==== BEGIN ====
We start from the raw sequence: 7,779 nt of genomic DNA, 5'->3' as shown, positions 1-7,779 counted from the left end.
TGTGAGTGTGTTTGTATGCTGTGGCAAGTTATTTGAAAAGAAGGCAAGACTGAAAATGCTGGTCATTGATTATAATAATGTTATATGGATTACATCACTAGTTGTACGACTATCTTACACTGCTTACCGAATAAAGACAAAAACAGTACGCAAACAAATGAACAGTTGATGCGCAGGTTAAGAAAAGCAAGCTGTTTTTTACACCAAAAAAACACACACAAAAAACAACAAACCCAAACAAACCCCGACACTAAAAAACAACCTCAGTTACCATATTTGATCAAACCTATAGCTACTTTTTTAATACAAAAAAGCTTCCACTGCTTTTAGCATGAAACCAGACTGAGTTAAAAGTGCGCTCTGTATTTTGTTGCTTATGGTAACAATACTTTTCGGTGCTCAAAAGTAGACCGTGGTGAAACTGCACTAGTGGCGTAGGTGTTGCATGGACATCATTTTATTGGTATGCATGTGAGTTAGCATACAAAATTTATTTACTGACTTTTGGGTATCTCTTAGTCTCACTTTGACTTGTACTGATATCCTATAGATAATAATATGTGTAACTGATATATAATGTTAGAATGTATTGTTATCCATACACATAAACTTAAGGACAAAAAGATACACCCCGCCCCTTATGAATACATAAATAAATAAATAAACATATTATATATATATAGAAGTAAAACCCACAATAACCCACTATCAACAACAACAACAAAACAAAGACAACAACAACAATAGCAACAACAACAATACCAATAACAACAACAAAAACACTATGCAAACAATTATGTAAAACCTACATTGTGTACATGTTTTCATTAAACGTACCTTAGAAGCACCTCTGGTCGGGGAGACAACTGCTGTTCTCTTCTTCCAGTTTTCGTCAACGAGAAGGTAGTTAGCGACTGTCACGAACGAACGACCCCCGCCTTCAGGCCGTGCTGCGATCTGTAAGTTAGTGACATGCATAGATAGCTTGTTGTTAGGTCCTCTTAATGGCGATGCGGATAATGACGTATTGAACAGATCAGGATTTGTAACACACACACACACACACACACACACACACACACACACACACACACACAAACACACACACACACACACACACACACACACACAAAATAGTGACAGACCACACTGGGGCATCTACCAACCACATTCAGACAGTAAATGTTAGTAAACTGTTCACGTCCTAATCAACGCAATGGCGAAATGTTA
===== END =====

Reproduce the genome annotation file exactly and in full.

We start from the raw sequence: 7,779 nt of genomic DNA, 5'->3' as shown, positions 1-7,779 counted from the left end.
TGTGAGTGTGTTTGTATGCTGTGGCAAGTTATTTGAAAAGAAGGCAAGACTGAAAATGCTGGTCATTGATTATAATAATGTTATATGGATTACATCACTAGTTGTACGACTATCTTACACTGCTTACCGAATAAAGACAAAAACAGTACGCAAACAAATGAACAGTTGATGCGCAGGTTAAGAAAAGCAAGCTGTTTTTTACACCAAAAAAACACACACAAAAAACAACAAACCCAAACAAACCCCGACACTAAAAAACAACCTCAGTTACCATATTTGATCAAACCTATAGCTACTTTTTTAATACAAAAAAGCTTCCACTGCTTTTAGCATGAAACCAGACTGAGTTAAAAGTGCGCTCTGTATTTTGTTGCTTATGGTAACAATACTTTTCGGTGCTCAAAAGTAGACCGTGGTGAAACTGCACTAGTGGCGTAGGTGTTGCATGGACATCATTTTATTGGTATGCATGTGAGTTAGCATACAAAATTTATTTACTGACTTTTGGGTATCTCTTAGTCTCACTTTGACTTGTACTGATATCCTATAGATAATAATATGTGTAACTGATATATAATGTTAGAATGTATTGTTATCCATACACATAAACTTAAGGACAAAAAGATACACCCCGCCCCTTATGAATACATAAATAAATAAATAAACATATTATATATATATAGAAGTAAAACCCACAATAACCCACTATCAACAACAACAACAAAACAAAGACAACAACAACAATAGCAACAACAACAATACCAATAACAACAACAAAAACACTATGCAAACAATTATGTAAAACCTACATTGTGTACATGTTTTCATTAAACGTACCTTAGAAGCACCTCTGGTCGGGGAGACAACTGCTGTTCTCTTCTTCCAGTTTTCGTCAACGAGAAGGTAGTTAGCGACTGTCACGAACGAACGACCCCCGCCTTCAGGCCGTGCTGCGATCTGTAAGTTAGTGACATGCATAGATAGCTTGTTGTTAGGTCCTCTTAATGGCGATGCGGATAATGACGTATTGAACAGATCAGGATTTGTAACACACACACACACACACACACACACACACACACACACACACACACACAAACACACACACACACACACACACACACACACACAAAATAGTGACAGACCACACTGGGGCATCTACCAACCACATTCAGACAGTAAATGTTAGTAAACTGTTCACGTCCTAATCAACGCAATGGCGAAATGTTA